Wilson, John H. Jr. 2000 0-7734-7724-1 204 pages This is a dramatic record of one man’s service in the Pacific War. “Jack” Wilson began to take notes during training, and these notes developed into a diary of thoughts, movements, and events, especially after he was shipped overseas in January 1943. He served in New Caledonia, Australia, New Guinea, the Admiralty Islands, and the Philippines. Trained to be a baker in the Quartermaster Corps, instead of staying safely in the rear, he volunteered for hazardous duty and baked bread for troops on the front lines. Jack and his platoon saw the grisly residue of battle, and his diary is in part a startling contrast between the decency of his middle-class upbringing and the brutality of war. Another contrast is between tedium and excitement, as routine is interrupted by air raids and prisoners. Extensively annotated by Jack’s son, the diary is both personal and historical. With rare illustrations.
Hallett, Brien 2012 0-7734-3055-5 96 pages The book describes the severe consequences of going after an ‘unconditional surrender’ during WWII. Instead of intimidating the enemies, it infuriated them, and created an insurgent effect and ill-will that made picking up the pieces after the war all the more difficult. Whether or not Japan actually agreed to an unconditional surrender is contested in this book, precisely because Japanese leaders did not want to completely submit to outside influence after the war in a “Super Versailles” like scenario that would hold back progress indefinitely.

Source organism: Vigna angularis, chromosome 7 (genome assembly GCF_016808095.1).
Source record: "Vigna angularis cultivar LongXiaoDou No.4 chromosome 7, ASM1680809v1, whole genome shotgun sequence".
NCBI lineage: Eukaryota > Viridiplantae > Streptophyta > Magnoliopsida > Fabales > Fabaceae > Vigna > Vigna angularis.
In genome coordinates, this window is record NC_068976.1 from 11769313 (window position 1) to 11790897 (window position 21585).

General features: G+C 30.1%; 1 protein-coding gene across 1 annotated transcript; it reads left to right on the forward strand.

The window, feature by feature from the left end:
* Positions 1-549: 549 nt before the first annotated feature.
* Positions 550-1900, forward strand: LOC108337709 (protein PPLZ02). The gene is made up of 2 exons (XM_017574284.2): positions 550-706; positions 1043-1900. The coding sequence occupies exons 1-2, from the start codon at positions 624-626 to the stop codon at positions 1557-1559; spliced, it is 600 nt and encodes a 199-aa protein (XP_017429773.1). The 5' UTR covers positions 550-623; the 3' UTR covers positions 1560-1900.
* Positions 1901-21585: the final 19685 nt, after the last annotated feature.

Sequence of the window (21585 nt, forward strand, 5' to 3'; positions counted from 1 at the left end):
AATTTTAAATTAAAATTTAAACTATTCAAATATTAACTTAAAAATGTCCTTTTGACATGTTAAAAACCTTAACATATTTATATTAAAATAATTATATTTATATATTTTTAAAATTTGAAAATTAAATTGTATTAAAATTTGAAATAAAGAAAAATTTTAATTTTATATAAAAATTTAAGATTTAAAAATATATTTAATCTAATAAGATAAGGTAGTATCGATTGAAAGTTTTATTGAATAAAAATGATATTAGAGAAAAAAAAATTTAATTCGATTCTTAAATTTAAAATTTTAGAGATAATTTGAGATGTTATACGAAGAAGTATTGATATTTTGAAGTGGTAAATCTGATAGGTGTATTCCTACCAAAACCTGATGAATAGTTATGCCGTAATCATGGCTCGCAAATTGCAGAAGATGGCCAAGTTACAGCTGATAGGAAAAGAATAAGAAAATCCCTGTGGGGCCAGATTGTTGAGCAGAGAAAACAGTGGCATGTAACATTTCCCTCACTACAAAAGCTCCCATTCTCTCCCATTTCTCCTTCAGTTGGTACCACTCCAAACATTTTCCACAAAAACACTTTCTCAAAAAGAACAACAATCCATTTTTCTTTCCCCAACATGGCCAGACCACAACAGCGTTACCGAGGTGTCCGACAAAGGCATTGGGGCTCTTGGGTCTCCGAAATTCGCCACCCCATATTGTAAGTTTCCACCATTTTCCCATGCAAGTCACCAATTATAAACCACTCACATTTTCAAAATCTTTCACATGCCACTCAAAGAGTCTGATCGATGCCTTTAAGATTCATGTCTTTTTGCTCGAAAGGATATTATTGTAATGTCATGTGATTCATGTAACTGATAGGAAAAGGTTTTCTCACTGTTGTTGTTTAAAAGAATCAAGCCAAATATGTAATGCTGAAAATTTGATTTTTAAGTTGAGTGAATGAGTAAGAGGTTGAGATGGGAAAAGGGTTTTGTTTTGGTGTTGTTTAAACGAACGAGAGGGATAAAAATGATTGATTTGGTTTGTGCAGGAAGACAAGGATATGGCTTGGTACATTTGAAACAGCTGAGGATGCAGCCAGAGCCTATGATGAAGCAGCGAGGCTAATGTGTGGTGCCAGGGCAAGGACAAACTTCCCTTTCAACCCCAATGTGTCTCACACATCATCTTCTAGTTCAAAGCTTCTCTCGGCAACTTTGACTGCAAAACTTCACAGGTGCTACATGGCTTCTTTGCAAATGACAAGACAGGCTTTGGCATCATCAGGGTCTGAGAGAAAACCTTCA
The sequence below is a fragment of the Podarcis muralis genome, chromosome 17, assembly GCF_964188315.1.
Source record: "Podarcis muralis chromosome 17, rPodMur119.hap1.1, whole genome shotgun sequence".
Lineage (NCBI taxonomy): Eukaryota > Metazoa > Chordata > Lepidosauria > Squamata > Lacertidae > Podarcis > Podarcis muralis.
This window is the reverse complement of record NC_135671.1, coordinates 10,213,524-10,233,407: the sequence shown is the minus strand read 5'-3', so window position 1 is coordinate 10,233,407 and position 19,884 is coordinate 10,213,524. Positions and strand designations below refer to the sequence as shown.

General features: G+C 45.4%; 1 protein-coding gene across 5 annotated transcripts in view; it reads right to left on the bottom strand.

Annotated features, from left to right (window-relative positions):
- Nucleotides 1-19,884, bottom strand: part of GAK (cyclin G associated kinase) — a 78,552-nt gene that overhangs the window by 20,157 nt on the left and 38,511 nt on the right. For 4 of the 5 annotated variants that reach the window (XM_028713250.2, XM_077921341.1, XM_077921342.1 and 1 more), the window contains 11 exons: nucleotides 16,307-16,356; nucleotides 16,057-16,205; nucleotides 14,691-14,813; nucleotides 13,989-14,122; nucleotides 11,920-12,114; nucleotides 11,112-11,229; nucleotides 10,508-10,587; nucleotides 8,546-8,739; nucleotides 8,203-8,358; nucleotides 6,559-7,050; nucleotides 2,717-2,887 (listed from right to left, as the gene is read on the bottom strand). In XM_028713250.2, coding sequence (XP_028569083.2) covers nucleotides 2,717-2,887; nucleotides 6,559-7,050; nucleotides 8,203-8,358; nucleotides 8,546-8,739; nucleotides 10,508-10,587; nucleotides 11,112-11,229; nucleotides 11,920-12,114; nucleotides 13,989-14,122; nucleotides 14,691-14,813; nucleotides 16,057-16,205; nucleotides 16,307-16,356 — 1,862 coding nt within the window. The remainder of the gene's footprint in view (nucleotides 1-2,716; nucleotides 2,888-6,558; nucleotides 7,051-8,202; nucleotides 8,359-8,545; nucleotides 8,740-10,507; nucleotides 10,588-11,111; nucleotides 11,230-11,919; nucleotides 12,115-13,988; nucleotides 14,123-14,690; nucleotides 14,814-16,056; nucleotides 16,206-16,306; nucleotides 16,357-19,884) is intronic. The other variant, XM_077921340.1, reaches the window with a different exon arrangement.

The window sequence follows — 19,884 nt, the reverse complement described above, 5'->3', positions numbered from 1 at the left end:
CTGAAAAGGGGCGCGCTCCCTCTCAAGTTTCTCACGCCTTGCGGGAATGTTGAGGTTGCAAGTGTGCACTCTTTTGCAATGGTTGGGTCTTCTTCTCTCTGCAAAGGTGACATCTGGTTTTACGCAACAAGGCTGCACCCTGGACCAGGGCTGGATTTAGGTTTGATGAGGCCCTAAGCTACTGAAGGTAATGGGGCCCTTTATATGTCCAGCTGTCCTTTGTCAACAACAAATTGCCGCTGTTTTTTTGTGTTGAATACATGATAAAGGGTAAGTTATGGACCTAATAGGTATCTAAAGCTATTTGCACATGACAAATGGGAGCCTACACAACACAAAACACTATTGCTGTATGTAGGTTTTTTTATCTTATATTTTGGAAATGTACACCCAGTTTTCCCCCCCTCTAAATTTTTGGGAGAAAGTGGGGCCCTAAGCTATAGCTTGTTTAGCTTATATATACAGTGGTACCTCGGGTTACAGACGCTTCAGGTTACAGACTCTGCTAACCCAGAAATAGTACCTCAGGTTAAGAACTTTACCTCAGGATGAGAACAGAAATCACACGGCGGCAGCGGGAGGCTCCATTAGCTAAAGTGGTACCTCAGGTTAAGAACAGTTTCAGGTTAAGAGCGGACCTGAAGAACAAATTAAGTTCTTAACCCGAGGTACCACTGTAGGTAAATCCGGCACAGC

Hallett, Brien 2012 0-7734-3053-9 88 pages In this provocative book Hallett argues that dropping the atomic bomb on Japan had no impact on their surrender to America. What was more important was the threat of a Soviet and American invasion, and the Japanese government preferred to deal with America rather than have the Soviets turn the country communist.
The atomic bombings of Hiroshima and Nagasaki were certainly evil, but how evil? Evil in which way? Conventionally, their evil has been explained away by repeating that the atomic bombings ‘ended the war to save lives.’ If true, the evil was not truly evil.
In this book, Professor Hallett challenges this all too comforting explanation. If lives were saved, then how many were saved, he asks? Did bombs cause the surrender of Japan; or was the Soviet involvement in the Pacific another influence among many that coincided with the end of the war?
Reviewing the dramatic events of August, 1945, Hallett concludes that few, if any lives were saved and that the dropping of the atomic bombs was merely coincidental with the ending of the war. Instead, Soviet entry into the Pacific War was the immediate causal factor in the timing of the Japanese surrender. This study concludes that there was a banal evil induced by an ordinary lack of imagination on the part of President Truman and the American officials.